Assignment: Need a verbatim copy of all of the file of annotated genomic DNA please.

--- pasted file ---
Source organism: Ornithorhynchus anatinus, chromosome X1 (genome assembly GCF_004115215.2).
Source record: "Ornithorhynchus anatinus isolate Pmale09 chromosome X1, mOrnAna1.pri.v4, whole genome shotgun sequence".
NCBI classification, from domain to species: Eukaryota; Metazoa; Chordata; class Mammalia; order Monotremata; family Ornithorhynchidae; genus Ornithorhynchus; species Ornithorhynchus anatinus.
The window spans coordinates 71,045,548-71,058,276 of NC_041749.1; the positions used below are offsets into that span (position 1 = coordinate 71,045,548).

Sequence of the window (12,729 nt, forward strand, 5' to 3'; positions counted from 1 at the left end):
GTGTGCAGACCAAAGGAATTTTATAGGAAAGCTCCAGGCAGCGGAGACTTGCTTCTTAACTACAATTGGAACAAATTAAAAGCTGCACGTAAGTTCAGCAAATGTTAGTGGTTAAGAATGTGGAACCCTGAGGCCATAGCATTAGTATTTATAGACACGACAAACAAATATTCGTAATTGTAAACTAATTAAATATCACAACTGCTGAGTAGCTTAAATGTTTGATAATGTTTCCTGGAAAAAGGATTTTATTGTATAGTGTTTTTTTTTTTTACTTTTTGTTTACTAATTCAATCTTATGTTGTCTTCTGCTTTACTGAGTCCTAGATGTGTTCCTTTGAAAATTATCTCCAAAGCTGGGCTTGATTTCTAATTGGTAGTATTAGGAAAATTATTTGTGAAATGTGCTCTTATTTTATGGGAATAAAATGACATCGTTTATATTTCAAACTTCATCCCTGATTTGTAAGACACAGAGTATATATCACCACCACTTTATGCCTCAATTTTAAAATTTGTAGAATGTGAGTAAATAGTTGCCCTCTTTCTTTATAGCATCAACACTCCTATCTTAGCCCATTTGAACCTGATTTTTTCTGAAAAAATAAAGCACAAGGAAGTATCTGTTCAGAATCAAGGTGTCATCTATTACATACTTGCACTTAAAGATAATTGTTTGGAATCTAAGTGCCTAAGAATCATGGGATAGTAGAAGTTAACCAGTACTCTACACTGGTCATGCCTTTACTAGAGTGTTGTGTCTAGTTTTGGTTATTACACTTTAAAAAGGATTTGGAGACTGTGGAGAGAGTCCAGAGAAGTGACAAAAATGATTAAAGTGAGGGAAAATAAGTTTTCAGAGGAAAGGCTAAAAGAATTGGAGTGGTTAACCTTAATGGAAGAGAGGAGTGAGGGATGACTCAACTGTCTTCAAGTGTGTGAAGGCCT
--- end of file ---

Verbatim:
Source organism: Ornithorhynchus anatinus, chromosome X1 (genome assembly GCF_004115215.2).
Source record: "Ornithorhynchus anatinus isolate Pmale09 chromosome X1, mOrnAna1.pri.v4, whole genome shotgun sequence".
NCBI classification, from domain to species: Eukaryota; Metazoa; Chordata; class Mammalia; order Monotremata; family Ornithorhynchidae; genus Ornithorhynchus; species Ornithorhynchus anatinus.
The window spans coordinates 71,045,548-71,058,276 of NC_041749.1; the positions used below are offsets into that span (position 1 = coordinate 71,045,548).

Sequence of the window (12,729 nt, forward strand, 5' to 3'; positions counted from 1 at the left end):
GTGTGCAGACCAAAGGAATTTTATAGGAAAGCTCCAGGCAGCGGAGACTTGCTTCTTAACTACAATTGGAACAAATTAAAAGCTGCACGTAAGTTCAGCAAATGTTAGTGGTTAAGAATGTGGAACCCTGAGGCCATAGCATTAGTATTTATAGACACGACAAACAAATATTCGTAATTGTAAACTAATTAAATATCACAACTGCTGAGTAGCTTAAATGTTTGATAATGTTTCCTGGAAAAAGGATTTTATTGTATAGTGTTTTTTTTTTTTACTTTTTGTTTACTAATTCAATCTTATGTTGTCTTCTGCTTTACTGAGTCCTAGATGTGTTCCTTTGAAAATTATCTCCAAAGCTGGGCTTGATTTCTAATTGGTAGTATTAGGAAAATTATTTGTGAAATGTGCTCTTATTTTATGGGAATAAAATGACATCGTTTATATTTCAAACTTCATCCCTGATTTGTAAGACACAGAGTATATATCACCACCACTTTATGCCTCAATTTTAAAATTTGTAGAATGTGAGTAAATAGTTGCCCTCTTTCTTTATAGCATCAACACTCCTATCTTAGCCCATTTGAACCTGATTTTTTCTGAAAAAATAAAGCACAAGGAAGTATCTGTTCAGAATCAAGGTGTCATCTATTACATACTTGCACTTAAAGATAATTGTTTGGAATCTAAGTGCCTAAGAATCATGGGATAGTAGAAGTTAACCAGTACTCTACACTGGTCATGCCTTTACTAGAGTGTTGTGTCTAGTTTTGGTTATTACACTTTAAAAAGGATTTGGAGACTGTGGAGAGAGTCCAGAGAAGTGACAAAAATGATTAAAGTGAGGGAAAATAAGTTTTCAGAGGAAAGGCTAAAAGAATTGGAGTGGTTAACCTTAATGGAAGAGAGGAGTGAGGGATGACTCAACTGTCTTCAAGTGTGTGAAGGCCT